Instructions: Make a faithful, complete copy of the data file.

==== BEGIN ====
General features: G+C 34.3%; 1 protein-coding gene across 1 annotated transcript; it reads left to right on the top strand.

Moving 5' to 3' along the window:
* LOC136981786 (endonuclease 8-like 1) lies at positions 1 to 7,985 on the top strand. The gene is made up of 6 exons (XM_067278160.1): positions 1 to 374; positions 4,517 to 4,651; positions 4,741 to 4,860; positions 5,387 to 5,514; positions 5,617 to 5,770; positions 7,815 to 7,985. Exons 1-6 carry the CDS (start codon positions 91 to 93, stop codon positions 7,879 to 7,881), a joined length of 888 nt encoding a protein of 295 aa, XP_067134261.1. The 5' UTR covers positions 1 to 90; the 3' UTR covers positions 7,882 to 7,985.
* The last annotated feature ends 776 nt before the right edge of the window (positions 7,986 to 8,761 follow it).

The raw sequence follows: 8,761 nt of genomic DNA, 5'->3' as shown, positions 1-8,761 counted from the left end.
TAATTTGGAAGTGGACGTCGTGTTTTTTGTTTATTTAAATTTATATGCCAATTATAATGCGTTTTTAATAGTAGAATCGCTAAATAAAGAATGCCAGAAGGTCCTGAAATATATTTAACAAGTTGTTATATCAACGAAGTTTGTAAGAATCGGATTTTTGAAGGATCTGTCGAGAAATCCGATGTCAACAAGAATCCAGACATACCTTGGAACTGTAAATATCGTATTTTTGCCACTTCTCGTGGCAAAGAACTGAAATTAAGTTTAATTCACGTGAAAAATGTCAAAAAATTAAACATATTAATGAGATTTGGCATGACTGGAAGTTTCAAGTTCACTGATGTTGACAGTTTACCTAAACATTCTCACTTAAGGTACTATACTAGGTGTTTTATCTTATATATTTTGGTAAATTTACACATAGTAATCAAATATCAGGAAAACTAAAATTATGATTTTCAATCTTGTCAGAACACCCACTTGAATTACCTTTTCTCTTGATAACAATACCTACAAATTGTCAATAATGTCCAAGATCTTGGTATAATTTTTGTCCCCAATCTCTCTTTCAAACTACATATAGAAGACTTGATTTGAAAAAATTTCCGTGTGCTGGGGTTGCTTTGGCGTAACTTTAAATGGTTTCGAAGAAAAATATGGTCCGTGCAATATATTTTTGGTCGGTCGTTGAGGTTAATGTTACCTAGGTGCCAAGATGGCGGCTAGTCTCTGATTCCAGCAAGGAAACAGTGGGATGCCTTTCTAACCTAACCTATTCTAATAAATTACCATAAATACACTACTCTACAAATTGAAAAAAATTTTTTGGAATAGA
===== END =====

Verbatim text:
General features: G+C 34.3%; 1 protein-coding gene across 1 annotated transcript; it reads left to right on the top strand.

Moving 5' to 3' along the window:
* LOC136981786 (endonuclease 8-like 1) lies at positions 1 to 7,985 on the top strand. The gene is made up of 6 exons (XM_067278160.1): positions 1 to 374; positions 4,517 to 4,651; positions 4,741 to 4,860; positions 5,387 to 5,514; positions 5,617 to 5,770; positions 7,815 to 7,985. Exons 1-6 carry the CDS (start codon positions 91 to 93, stop codon positions 7,879 to 7,881), a joined length of 888 nt encoding a protein of 295 aa, XP_067134261.1. The 5' UTR covers positions 1 to 90; the 3' UTR covers positions 7,882 to 7,985.
* The last annotated feature ends 776 nt before the right edge of the window (positions 7,986 to 8,761 follow it).

The raw sequence follows: 8,761 nt of genomic DNA, 5'->3' as shown, positions 1-8,761 counted from the left end.
TAATTTGGAAGTGGACGTCGTGTTTTTTGTTTATTTAAATTTATATGCCAATTATAATGCGTTTTTAATAGTAGAATCGCTAAATAAAGAATGCCAGAAGGTCCTGAAATATATTTAACAAGTTGTTATATCAACGAAGTTTGTAAGAATCGGATTTTTGAAGGATCTGTCGAGAAATCCGATGTCAACAAGAATCCAGACATACCTTGGAACTGTAAATATCGTATTTTTGCCACTTCTCGTGGCAAAGAACTGAAATTAAGTTTAATTCACGTGAAAAATGTCAAAAAATTAAACATATTAATGAGATTTGGCATGACTGGAAGTTTCAAGTTCACTGATGTTGACAGTTTACCTAAACATTCTCACTTAAGGTACTATACTAGGTGTTTTATCTTATATATTTTGGTAAATTTACACATAGTAATCAAATATCAGGAAAACTAAAATTATGATTTTCAATCTTGTCAGAACACCCACTTGAATTACCTTTTCTCTTGATAACAATACCTACAAATTGTCAATAATGTCCAAGATCTTGGTATAATTTTTGTCCCCAATCTCTCTTTCAAACTACATATAGAAGACTTGATTTGAAAAAATTTCCGTGTGCTGGGGTTGCTTTGGCGTAACTTTAAATGGTTTCGAAGAAAAATATGGTCCGTGCAATATATTTTTGGTCGGTCGTTGAGGTTAATGTTACCTAGGTGCCAAGATGGCGGCTAGTCTCTGATTCCAGCAAGGAAACAGTGGGATGCCTTTCTAACCTAACCTATTCTAATAAATTACCATAAATACACTACTCTACAAATTGAAAAAAATTTTTTGGAATAGA